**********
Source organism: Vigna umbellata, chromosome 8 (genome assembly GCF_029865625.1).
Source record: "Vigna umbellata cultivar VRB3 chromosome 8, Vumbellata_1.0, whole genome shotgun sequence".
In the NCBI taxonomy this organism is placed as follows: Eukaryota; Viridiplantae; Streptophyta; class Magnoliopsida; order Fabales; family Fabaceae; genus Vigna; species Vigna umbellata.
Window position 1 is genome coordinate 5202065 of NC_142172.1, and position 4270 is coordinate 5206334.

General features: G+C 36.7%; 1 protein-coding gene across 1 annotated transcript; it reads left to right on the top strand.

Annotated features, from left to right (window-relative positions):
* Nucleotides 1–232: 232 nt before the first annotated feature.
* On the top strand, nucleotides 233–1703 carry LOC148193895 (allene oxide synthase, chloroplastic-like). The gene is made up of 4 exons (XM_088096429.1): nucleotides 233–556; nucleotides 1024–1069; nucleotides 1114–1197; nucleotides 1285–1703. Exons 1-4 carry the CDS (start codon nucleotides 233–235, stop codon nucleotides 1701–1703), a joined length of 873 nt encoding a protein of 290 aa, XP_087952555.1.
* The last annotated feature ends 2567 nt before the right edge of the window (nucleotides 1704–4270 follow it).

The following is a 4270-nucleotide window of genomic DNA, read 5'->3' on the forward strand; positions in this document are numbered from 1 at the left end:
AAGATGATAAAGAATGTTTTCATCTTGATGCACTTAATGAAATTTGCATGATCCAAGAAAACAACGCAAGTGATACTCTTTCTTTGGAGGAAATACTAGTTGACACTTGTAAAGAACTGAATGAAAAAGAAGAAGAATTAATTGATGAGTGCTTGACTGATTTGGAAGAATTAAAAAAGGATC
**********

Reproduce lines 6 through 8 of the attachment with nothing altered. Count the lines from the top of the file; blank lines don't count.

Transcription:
Annotated features, from left to right (window-relative positions):
* Nucleotides 1–232: 232 nt before the first annotated feature.
* On the top strand, nucleotides 233–1703 carry LOC148193895 (allene oxide synthase, chloroplastic-like). The gene is made up of 4 exons (XM_088096429.1): nucleotides 233–556; nucleotides 1024–1069; nucleotides 1114–1197; nucleotides 1285–1703. Exons 1-4 carry the CDS (start codon nucleotides 233–235, stop codon nucleotides 1701–1703), a joined length of 873 nt encoding a protein of 290 aa, XP_087952555.1.